Lower Image X: Referring back to the 2030 35% increase projecting 1,285,585 total person trips for the cordon line, the upper image of 412,223 pt can be subtracted to arrive at the amount the lower portion will have to accommodate or 873,362 pt. This inspection will be making sure the long and medium trips are given adequate accommodation by appropriate facilities. As further reference, by adding the 10 freeway (387,090 pt) and the V-W/FB vehicular pt (169,296 pt) along with the 10 bus (30,000 pt) and FB bus (43,155 pt) mentioned in the “Even More Transit” scenario, the total would be 629,541 pt as the likely capacity of the long and medium length trip facilities in the lower cordon line.
Following the lower portion of Image X, this will guide the inspection as to how well the proposed V-W/FB and 10 freeway will be accommodating the 2030 travel demand as projected. The following chart will add up the travel demand to be compared to the 629,541 pt capacity called out above.
#8 growth in the westerly external district ( Malibu and Pacific Ocean ) is limited.
#9 growth is some what limited in the westerly Intermediate District ( Santa Monica ).
#10 district exchanges between J,I with P,Q & R that are shown on the Image X diagram do not assume a high capacity facility south of the 10. The increase for 2030 will assume a Slauson FB to attract 40% of these trips in the future. Therefore the movement was reduced 40% before the 25% increase.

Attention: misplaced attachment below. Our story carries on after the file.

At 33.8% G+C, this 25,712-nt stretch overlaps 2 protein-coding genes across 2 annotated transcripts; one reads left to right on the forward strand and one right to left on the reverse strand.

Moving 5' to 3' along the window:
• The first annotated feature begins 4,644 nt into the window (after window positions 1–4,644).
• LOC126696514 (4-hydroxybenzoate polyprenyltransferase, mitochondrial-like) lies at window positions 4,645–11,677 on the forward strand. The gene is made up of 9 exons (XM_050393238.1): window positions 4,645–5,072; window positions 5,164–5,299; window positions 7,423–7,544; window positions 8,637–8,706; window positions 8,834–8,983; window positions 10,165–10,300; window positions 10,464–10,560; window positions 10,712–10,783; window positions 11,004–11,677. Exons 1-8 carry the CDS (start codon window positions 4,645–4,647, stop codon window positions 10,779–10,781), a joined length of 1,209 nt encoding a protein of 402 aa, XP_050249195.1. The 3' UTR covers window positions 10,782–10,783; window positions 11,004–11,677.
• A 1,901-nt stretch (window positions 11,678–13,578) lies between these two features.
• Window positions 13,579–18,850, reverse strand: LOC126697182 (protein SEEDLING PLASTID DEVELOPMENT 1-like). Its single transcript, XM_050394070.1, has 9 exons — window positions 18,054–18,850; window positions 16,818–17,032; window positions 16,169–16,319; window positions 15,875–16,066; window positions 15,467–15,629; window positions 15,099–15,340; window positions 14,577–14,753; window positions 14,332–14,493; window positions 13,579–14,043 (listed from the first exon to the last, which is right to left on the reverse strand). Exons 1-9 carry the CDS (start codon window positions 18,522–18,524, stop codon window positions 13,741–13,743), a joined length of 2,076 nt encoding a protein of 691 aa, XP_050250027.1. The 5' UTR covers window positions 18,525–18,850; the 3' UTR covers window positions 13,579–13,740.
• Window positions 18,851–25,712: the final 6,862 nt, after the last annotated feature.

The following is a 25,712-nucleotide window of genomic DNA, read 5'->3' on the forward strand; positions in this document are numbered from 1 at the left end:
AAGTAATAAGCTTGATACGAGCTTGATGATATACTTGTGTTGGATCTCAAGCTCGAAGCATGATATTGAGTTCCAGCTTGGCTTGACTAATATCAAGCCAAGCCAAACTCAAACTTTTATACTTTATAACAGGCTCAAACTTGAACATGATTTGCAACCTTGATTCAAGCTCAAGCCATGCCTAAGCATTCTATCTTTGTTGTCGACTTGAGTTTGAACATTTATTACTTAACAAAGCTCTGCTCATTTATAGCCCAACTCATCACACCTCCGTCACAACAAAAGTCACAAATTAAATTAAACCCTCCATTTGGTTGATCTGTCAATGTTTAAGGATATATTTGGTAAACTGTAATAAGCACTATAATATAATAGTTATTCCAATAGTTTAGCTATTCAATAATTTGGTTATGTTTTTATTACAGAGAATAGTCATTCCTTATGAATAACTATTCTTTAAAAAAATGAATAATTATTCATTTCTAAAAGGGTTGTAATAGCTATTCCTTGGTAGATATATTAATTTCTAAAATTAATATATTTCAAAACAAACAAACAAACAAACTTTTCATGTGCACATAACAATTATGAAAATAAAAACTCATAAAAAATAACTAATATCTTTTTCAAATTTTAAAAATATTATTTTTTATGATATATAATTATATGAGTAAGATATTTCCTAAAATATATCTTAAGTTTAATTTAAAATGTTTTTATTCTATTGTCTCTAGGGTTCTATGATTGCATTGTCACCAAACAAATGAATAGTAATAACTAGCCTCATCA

#11 this movement falls into the “less long trips” scenario therefore just an 25% increase, not a 35% increase.
#12 this medium length internal trip is included on the FB facility.
The travel demand of long and medium length trips of 654,600 is just 2.5% over the 10 freeway and V-W/FB “likely capacity” set out above. I think this demand is easily accommodated by a 70 minute “peak hour”. So again, the various long and medium travel demand trips fits nicely with the proposed transportation facilities. The next inspection is to see how short trips are accommodated and what the street “traffic” is like.